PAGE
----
Several ministries were involved in the development of the guide, and a number of doctors were trained to collect evidence in cases of rape and sexual assault instead of forensic doctors, due to the limited numbers of the latter , and to prepare reports to be submitted to the department of forensics.  The guide elaborates in detail how doctors can ensure the preservation of evidence, psychologically and physically deal with violence survivors and document their conditions, and guarantee confidentiality and privacy.  So far, 172 public hospitals have been covered.  The next target is to train doctors in 400 hospitals and then turn to private and educational hospitals.  Moreover, there has been significant progres in the performance of the Forensic Medicine Department.  A forensic unit for violence against women and children has been set up, and works 24/7 to cover Cairo, Giza and Shubra El-Kheima.  The new unit is located next to the Zeinhom Morgue.  Police stations have been notified to refer relevant cases to this unit.  According to Dr.  Hesham Abdel Hamid, Head of the Forensic Medicine Department, it is envisaged that the Unit will also include a psychiatrist and a social worker.  Moreover, the role of forensic doctors will also be developed to include treating Sexually Transmitted Diseases or providing contraceptive pills.  However, there are two key problems in the relationship between these significant accomplishments and the implementation of NSVAW.  First, while these steps are extremely important and fully compatible with the objectives of combating violence against women, they are not necessarily taken in the context of the implementation of NSVAW.  For instance, while the idea of a medical guide for dealing with violence survivors is indeed part of NSVAW, the implementing parties in reality were different from those envisaged under NSVAW.  While this is not problematic per se, the problem lies in the lack of a systematic mechanism for monitoring NSVAW, so as to follow up with the steps taken by the government agencies and other stakeholders and include them as part of NSVAW implementation.


Furthermore, we were able to identify some obstacles to effective NSVAW implementation in the past year.  Most prominently, the Ministry of Interior, a key partner in NSVAW implementation, has itself been involved in committing crimes and violations against women.  Failure on part of some relevant institutions to put some aspects of NSVAW into effect is one thing, and violation of women’s rights and bodies by an NSVAW implementing institution is something completely different, which seriously undermines the credibility and viability.



First, female protesters and human rights defenders face myriad violations perpetrated or condoned by the Police, including arbitrary arrest, battery, and even sexual assault and torture in some cases.  Several female protesters were arrested in the aftermath of the demonstrations of April 15 and 25, in direct violations of their right to be present in the public sphere and freely express their opinions.  Female relatives of detainees were beaten by thugs who provoked clashed with the families, enabled by the police who failed to intervene to save the women and girls in two different instances, first in front of the Zeinhom Court, on Tuesday April 19, and again in front of Abdeen Court on April 30.  Moreover, average female citizens face several types of physical and sexual violations inside police stations and detention centers.  For example, towards the end of last year, a brutal incident took place in Shubra El-Kheima, as the police tortured, sexually harassed, and physically and verbally abused a 17-year-old girl.  The perpetrators were not punished by the Ministry of Interior.  NSVAW completely fails to address combating violence by State actors, which further encourages the Ministry of Interior to continue committing such crimes and violating women’s bodies.  NSVAW provides for annual amendment and revision of its contents.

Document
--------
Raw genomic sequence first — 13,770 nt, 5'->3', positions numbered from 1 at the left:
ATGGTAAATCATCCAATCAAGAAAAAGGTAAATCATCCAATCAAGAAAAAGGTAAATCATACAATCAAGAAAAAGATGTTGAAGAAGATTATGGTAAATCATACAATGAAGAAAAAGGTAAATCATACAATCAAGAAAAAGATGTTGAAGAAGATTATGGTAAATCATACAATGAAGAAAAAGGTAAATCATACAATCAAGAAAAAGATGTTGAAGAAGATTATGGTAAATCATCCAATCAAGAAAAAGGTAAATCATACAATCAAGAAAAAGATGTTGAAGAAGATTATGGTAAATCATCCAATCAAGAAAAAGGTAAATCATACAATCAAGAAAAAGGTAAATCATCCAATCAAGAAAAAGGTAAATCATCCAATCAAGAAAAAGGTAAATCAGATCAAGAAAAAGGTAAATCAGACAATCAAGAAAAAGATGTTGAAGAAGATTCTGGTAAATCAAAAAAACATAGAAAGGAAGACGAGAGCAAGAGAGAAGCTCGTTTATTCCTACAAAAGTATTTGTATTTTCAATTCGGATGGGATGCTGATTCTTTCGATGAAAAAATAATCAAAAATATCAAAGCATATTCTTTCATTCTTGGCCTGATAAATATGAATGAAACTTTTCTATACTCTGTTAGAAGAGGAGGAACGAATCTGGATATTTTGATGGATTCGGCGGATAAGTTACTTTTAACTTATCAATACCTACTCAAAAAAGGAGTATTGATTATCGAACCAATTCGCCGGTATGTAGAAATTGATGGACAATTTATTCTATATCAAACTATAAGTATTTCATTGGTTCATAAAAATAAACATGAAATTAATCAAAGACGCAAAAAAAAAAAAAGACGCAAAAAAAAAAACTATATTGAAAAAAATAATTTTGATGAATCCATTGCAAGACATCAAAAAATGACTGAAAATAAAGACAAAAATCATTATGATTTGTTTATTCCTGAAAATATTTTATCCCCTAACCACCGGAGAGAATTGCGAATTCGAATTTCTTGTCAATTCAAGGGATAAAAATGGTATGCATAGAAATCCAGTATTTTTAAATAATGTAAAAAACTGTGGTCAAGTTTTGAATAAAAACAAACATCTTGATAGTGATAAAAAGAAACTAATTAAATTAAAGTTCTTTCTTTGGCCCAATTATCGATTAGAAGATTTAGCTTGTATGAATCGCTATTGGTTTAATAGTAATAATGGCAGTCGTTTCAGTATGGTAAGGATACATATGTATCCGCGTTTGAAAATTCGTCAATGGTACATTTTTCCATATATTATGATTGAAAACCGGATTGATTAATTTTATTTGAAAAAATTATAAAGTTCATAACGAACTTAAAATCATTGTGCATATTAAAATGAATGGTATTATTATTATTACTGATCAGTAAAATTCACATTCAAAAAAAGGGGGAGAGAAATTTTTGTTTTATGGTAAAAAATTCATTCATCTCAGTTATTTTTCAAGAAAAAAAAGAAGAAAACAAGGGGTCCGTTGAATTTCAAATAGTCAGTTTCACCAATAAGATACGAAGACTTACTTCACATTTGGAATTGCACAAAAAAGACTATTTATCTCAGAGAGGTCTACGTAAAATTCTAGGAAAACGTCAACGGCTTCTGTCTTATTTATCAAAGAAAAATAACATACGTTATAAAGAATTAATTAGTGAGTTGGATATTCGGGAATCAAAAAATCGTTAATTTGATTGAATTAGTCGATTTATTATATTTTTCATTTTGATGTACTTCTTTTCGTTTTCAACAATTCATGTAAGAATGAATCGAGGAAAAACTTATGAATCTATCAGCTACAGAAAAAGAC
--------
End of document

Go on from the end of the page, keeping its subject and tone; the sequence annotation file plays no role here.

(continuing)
Holding accountable State actors who perpetrate violence against women, and the very recognition of the existence of State violence, should be a priority amendment to be incorporated in NSVAW; and it was indeed demanded by some feminist organization upon the launching of NSVAW.


Another important problem pertains to the targeting of civil society organizations - especially human rights organizations - by the State.  Civil society is supposed to be a key partner in the implementation, monitoring and evaluation of NSVAW.  This should be the case particularly with respect to organizations which have been working for decades on the issue of violence against women.  However, these organizations - including feminist organizations - have recently been targeted and prosecuted by the State.  This is a substantial challenge to the implementation of NSVAW.  First, this security crackdown on human rights organizations and feminist organizations hampers the work of groups that are already active in combating violence against women and responding to the needs of violence survivors.  These are hardly tasks that the State can handle on its own.  Second, this crackdown prevents civil society from becoming a real partner in the M&E process of NSVAW, leaving this task in the hands of unaided and uncontrolled State agencies.